We live in an information age. It’s relatively easy for someone to test ideas, look at precedents and ascertain comments without once leaving home. Many companies set up password protected pages for their employees so they can look at, and comment on, concepts before they go public. It’s a very cost effective way to do market research. Because what seems like a great idea in a bourbon soaked board room may not get the anticipated reception from the working masses. Just ask the nice people who released Zombie Jerky. Much to their surprise the USDA took umbrage with the biohazard label festooned on the package. While the product may be whimsical, it’s still food and telling people they’re eating radioactive waste tends to cause problems. Although the caveat “Not made with human flesh” was accepted because, as you may not have known, jerky isn’t made with human flesh.
Yeah, I’m sorry, I know you’re bummed.
Nevertheless, before we go tear apart this week’s biggest idiot, I’d like to take a moment to look at some of history’s greatest marketing blunders.
In the mid-70’s Chevrolet released the Nova in Mexico to a resounding thud. “No Va” in Spanish means “No Go.”
The Dairy Association’s huge success with the campaign “Got Milk?” prompted them to expand advertising to Mexico. It was soon brought to their attention the Spanish translation read “Are you lactating?”
Teenage boys thought this slogan was great.
Coors put its slogan, “Turn It Loose,” into Spanish, where it was read as “Suffer From Diarrhea”.
Finally, truth in advertising.
Scandinavian vacuum manufacturer Electrolux used the following in an American campaign, “Nothing sucks like an Electrolux”.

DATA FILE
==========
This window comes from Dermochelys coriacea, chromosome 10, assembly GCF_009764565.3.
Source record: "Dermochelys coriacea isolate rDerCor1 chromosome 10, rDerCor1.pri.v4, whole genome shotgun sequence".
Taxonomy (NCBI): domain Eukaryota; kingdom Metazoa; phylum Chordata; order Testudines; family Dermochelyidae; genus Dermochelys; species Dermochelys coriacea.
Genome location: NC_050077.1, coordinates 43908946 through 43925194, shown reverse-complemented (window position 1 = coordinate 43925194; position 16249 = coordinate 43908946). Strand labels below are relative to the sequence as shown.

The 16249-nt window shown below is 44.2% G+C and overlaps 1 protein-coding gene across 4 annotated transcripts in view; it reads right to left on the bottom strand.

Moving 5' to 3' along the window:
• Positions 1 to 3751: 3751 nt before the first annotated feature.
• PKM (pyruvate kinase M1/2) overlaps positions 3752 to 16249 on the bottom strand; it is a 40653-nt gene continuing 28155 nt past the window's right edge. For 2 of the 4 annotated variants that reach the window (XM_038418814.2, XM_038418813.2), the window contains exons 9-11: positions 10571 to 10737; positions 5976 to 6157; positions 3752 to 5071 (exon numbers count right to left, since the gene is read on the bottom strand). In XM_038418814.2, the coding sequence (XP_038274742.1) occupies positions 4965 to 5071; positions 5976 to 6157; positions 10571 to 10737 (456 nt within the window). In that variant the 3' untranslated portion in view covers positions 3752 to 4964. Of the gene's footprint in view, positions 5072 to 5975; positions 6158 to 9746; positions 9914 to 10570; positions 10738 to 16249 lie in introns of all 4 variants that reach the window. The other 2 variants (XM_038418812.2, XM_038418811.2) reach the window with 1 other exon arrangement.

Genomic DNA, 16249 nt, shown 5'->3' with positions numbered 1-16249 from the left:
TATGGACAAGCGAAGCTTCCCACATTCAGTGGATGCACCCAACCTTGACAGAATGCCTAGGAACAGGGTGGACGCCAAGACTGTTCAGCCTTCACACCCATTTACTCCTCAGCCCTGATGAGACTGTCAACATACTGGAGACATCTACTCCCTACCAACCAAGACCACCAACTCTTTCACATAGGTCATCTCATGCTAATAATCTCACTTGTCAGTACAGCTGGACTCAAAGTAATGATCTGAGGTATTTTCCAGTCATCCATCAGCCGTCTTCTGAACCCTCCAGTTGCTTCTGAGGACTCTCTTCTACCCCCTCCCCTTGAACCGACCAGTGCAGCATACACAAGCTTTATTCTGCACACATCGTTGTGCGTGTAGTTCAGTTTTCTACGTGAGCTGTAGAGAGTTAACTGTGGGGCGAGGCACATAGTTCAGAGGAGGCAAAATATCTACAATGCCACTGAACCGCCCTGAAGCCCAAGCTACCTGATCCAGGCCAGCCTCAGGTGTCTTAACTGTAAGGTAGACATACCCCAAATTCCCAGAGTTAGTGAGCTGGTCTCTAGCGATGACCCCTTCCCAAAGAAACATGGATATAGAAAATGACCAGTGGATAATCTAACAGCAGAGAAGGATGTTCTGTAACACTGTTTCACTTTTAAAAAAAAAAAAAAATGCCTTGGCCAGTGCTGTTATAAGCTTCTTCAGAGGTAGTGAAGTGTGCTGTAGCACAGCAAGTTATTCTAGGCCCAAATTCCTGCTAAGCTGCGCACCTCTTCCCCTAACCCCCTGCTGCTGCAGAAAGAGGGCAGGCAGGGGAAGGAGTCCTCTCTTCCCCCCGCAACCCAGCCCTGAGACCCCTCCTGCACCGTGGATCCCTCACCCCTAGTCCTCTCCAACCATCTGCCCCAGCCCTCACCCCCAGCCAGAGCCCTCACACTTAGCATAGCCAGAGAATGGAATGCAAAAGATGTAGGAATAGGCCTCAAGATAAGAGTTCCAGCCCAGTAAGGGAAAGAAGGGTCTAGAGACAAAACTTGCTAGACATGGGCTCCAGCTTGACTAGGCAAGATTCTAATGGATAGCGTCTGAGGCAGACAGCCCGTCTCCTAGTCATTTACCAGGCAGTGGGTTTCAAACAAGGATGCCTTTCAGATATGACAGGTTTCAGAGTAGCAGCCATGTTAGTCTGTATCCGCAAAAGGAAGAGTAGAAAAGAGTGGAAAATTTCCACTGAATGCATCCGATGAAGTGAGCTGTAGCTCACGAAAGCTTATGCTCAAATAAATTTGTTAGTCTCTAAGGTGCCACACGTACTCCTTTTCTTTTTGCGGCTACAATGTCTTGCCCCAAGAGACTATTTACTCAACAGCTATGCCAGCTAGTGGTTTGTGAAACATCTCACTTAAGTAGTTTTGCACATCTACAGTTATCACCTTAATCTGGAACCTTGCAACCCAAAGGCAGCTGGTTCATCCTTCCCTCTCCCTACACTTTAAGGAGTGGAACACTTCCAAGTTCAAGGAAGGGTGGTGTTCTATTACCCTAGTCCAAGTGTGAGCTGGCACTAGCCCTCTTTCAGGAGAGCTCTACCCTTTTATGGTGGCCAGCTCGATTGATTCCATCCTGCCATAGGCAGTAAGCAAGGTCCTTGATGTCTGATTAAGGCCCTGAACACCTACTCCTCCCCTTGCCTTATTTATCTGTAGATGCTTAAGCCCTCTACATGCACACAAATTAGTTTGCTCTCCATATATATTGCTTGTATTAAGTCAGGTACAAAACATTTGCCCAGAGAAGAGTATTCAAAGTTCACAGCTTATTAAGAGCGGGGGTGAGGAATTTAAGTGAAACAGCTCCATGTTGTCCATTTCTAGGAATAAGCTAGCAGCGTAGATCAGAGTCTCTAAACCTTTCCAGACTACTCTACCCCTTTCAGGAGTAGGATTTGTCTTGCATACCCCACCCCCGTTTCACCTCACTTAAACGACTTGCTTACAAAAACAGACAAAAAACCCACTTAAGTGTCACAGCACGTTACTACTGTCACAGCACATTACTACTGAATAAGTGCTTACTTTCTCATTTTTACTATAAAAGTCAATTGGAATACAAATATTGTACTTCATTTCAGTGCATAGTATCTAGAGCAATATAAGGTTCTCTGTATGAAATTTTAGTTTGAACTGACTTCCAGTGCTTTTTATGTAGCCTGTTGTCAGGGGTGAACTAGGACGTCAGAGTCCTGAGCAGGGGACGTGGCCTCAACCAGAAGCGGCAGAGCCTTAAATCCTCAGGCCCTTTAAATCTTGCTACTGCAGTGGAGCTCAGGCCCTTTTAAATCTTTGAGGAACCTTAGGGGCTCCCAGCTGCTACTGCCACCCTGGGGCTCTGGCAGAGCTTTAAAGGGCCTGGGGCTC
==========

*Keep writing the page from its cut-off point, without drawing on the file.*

Not even Wanda from the cheer squad? I demand proof!
Clairol introduced the “Mist Stick,” a curling iron with a name that translated into “manure.”
Well, that would curl my hair.
When Gerber started selling baby food in Africa, they used the same packaging as in the US, with the smiling baby on the label. Later they learned that in Africa, companies routinely put pictures on the labels of what’s inside, since many people can’t read.
“Look mommy! I got the white kid! They taste just like chicken!”
Colgate introduced a toothpaste in France called “Cue”, the name of a notorious porno magazine.
“You want me to put WHAT on my teeth?”
An American T-shirt maker in Miami printed shirts for the Spanish market which promoted the Pope’s visit. Instead of “I Saw the Pope” (el Papa), the shirts read “I Saw the Potato” (la papa).
In their defense, it was a very nice potato.
Pepsi’s “Come Alive With the Pepsi Generation” translated into “Pepsi Brings Your Ancestors Back From the Grave” in Chinese.
What is it with companies and zombies? Did I miss a memo somewhere?
The Coca-Cola name in China was first read as “Kekoukela”,meaning “Bite the wax tadpole” or “female horse stuffed with wax”, depending on the dialect. Coke then researched 40,000 characters to find a phonetic equivalent “kokou kole”, translating into “happiness in the mouth”.
And that still sounds dirty.
Frank Perdue’s chicken slogan, “It takes a strong man to make tender chicken” was translated into Spanish as “it takes an aroused man to make a chicken affectionate.”
I have several friends who can attest to that.
When Parker Pen marketed a ball-point pen in Mexico, its ads were supposed to have read, “It won’t leak in your pocket and embarrass you.” The company thought that the word “embarazar” (to impregnate) meant to embarrass, so the ad read: “It won’t leak in your pocket and make you pregnant.”
I see a brief anatomy lesson in their future.
When American Airlines wanted to advertise its new leather first class seats in the Mexican market, it translated its “Fly In Leather” campaign literally, which meant “Fly Naked” (vuela en cuero) in Spanish.
Thanks to the TSA we’ll probably be doing that anyway, may as well get ahead of the curve.